I appreciate the article written by LillianDP because it gives me a view of how hard it is to publish. Today I’ve read a number of articles about this subject in fact. Given the realities of publishing (which I only know second hand of course), I can understand the feeling a publisher has (or anyone who sells manga) when they hear that someone is going to wait to see that a series is not dropped. Yet you can bet that I understand how it feels as a customer when something is dropped. I have to weigh the realities against what seems to me to be an insane business reality – that being having customers who are hesitant to even buy something they might want due to the fear it will be dropped before they can finish the story. Is that not critical? Why else would I be buying a title? Would this be changed with better communication despite the risk of losing “face with licensors in Japan”? I really don’t know, but I would rather know something has no chance of being continued, or for the industry to come up with some other less risky way for me to give it money, and hopefully not trap me into using one type of device or not allowing me to own my copy with no risk of it disappearing due to some other business reality – though the impossible dream that may be.

    I don’t feel quite as strongly about what was said in the Tokyopop article with respect to the idea they are blaming the customer. That doesn’t mean the idea seems at all like it should be the way things work. Not even close. It doesn’t sit well with me at least on some level, but I don’t believe that was the real intention. It seems like a reality in the business of bringing us the things we love though, and I think that is unfortunate. For now I’ll continue to support the industry by immediately buying whatever I find interesting, but I would do that anyway.

  13. Erica Friedman says:

    LilianDP – I thought your editorial was *just fine.* I’ve said the same things, I’ve discussed the various complicating factors about the market (promotion, publication, distribution, sales, licensing) over and over on Okazu. The direct market forces the responsibility to keep a book in print on the readers of that book – and the Direct Market was never designed for manga.

    Our industry is a bundle of incredibly complicated layers, many of which are a moving target. Fans want simple answers to issues that have dozens of complicating factors, so when they can’t get that simple answer without taking an advanced course in business, they fall back on “Blame the publisher.” It’s simple and everyone can agree that everything is Tokyopop’s fault. ^_^

    I don’t think you took a particularly antagonistic tone. The facts you presented are dictated by the market manga entered. Obviously, if we, the manga publishers could band together to create new, standardized universal distribution methods, that’s be awesome…but it’s not realistic at this time.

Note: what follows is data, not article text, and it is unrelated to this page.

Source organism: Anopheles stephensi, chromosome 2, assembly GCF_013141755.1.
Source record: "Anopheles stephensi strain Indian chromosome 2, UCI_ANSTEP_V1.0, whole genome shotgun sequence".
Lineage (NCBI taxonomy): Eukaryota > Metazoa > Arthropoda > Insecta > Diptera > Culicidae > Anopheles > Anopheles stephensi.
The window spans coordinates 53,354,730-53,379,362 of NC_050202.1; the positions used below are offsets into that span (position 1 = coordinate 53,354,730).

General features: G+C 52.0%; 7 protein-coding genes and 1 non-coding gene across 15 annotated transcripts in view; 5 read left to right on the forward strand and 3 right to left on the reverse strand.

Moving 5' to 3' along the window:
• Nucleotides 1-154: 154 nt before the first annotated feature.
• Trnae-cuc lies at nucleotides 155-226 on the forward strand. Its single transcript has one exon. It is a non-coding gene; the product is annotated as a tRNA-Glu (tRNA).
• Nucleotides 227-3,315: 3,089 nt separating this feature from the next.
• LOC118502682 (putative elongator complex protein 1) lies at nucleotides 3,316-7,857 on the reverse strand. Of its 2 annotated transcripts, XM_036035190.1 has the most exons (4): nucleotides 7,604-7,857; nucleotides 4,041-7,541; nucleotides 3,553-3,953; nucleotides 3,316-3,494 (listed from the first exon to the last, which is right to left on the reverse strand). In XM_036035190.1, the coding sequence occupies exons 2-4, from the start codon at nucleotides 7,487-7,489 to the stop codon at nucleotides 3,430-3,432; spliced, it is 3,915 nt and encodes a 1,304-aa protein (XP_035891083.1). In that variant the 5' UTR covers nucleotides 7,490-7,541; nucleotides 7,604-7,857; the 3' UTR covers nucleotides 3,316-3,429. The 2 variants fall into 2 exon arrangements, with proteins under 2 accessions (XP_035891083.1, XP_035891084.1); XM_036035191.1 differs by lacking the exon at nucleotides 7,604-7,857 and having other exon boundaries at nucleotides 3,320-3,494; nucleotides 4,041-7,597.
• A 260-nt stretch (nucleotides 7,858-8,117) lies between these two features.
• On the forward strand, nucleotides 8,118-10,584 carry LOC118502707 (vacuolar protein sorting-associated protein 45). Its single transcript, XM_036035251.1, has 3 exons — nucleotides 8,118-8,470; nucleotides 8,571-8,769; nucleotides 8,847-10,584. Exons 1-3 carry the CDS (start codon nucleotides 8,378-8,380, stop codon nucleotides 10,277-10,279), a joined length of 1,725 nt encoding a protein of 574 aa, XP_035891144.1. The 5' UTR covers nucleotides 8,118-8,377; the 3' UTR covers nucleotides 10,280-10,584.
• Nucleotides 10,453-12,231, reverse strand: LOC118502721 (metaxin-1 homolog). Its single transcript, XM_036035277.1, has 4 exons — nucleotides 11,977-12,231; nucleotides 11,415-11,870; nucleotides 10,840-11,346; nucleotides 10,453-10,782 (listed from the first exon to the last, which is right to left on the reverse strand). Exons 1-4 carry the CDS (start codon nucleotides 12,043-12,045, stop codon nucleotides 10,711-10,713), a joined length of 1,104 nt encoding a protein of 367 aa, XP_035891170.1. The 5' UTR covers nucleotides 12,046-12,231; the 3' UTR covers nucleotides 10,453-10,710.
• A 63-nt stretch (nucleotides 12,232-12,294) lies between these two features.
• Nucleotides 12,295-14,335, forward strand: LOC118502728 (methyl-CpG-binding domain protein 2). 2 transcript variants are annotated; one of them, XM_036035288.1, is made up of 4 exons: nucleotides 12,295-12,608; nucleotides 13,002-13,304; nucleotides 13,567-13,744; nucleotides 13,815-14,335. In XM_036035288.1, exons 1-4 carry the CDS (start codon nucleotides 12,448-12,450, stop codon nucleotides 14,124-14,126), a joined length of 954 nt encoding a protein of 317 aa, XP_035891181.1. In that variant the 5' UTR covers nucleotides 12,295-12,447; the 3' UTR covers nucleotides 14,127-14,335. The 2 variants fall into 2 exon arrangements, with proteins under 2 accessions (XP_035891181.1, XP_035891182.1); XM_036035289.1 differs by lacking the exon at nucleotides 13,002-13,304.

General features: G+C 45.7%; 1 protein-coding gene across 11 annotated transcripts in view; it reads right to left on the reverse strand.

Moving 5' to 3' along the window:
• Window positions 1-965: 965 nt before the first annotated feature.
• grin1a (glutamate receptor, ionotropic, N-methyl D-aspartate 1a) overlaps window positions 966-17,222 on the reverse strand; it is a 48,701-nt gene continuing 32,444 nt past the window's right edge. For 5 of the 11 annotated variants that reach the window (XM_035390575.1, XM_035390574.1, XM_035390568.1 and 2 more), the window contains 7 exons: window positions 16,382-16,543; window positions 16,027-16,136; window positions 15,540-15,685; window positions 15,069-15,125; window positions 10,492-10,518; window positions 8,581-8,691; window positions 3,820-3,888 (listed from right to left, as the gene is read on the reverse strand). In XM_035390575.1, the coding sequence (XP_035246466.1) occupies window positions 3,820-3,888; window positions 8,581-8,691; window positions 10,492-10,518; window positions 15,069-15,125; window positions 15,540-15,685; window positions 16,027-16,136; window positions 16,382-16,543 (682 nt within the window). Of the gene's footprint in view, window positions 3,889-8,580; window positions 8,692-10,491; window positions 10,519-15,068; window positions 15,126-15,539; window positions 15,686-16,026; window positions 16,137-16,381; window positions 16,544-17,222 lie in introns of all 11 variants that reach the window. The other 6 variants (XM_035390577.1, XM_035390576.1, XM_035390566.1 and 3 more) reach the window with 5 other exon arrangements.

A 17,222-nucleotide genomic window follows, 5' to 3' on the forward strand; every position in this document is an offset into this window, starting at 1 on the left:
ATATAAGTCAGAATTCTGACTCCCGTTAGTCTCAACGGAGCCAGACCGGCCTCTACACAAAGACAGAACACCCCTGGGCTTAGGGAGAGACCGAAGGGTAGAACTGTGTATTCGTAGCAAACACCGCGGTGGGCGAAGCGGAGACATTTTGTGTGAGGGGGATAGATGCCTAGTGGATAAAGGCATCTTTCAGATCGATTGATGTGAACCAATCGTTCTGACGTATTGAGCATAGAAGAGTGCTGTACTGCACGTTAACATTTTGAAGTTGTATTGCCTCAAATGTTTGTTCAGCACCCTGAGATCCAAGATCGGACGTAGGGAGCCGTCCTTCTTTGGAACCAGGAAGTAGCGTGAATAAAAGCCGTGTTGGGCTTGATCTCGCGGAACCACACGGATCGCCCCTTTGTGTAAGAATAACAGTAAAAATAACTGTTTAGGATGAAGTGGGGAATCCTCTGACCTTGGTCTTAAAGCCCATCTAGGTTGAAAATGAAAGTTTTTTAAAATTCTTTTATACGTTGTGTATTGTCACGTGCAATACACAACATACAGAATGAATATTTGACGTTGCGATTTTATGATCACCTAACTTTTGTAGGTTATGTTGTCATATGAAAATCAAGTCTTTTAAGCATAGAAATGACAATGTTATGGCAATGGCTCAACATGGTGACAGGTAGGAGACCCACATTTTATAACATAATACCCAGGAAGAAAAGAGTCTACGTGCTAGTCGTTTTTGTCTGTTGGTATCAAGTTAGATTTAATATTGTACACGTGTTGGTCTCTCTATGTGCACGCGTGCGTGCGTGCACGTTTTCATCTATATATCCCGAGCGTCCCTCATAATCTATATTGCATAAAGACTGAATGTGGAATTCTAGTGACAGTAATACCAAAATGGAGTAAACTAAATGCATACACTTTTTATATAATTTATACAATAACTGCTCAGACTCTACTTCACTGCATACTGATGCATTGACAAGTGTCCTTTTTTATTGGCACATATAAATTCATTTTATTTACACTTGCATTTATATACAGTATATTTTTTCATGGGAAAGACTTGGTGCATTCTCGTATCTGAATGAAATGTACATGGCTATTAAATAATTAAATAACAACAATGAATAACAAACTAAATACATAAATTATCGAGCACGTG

Book stores are closing, direct market was designed for monthly pamphlet comic distribution, and manga is neither “a book” nor “a comic.” It’s not unreasonable to ask fans over the age of 12 to grok that it’s not as simple as >this one thing.<

  14. Brian Hibbs says:

    Jeff Albertson, Chris, not “Anderson”.

    Worst. Memory. Ever.

    -B

  15. Best Action Figures of 2009 - Linkarama@Newsarama says:

    [...] not to sell manga: Christopher Butcher chastises someone from Tokyopop for seemingly blaming their customers for noting that plenty of manga series that get translated and published for U.S. markets don’t [...]

  16. geri-chan says:

    Thank you so much for saying exactly what I’ve been thinking! While I understand where Lillian is coming from, I did take offense to the article because I spend hundreds of dollars on manga each year, and offhand I can count at least a dozen canceled or on-hiatus Tokyopop series on my shelves, so it’s not like I haven’t been doing my part to support them. One or two canceled series I’ll chalk up to bad luck, but burn me a dozen times and yeah, I’m going to be leery about investing in another series that might or might not be canceled. (In comparison, none of the Viz titles that I read have gone on hiatus unless it was due to something like the manga-ka taking a leave of absence for health reasons.)

    Daniella said: “…but a lot of their series that are on hiatus are really not canceled at all.”

    The thing is, if Tokyopop doesn’t tell us what their status is, most people will assume that a title has been canceled if they don’t see a new volume in over a year. I assumed that the Slayers novel series was canceled at #6, but I just found out on another blog that 7 and 8 were published more than 2 years later, but by that time I had stopped looking for them, so Tokyopop lost out on the money I would have spent.

    I have a very limited knowledge of how the publishing industry works, but it seems to me that Tokyopop is doing the fans and itself a disservice by not being more open about whether a series is on hiatus. If selling X number of copies would save a series, there are many fan groups that would probably be happy to organize an online campaign to get sales up. Announcing that a series is on hiatus might cause the publisher to “lose face,” but aren’t they also losing face when a series is selling 0 copies because it’s indefinitely (though unofficially) on hiatus?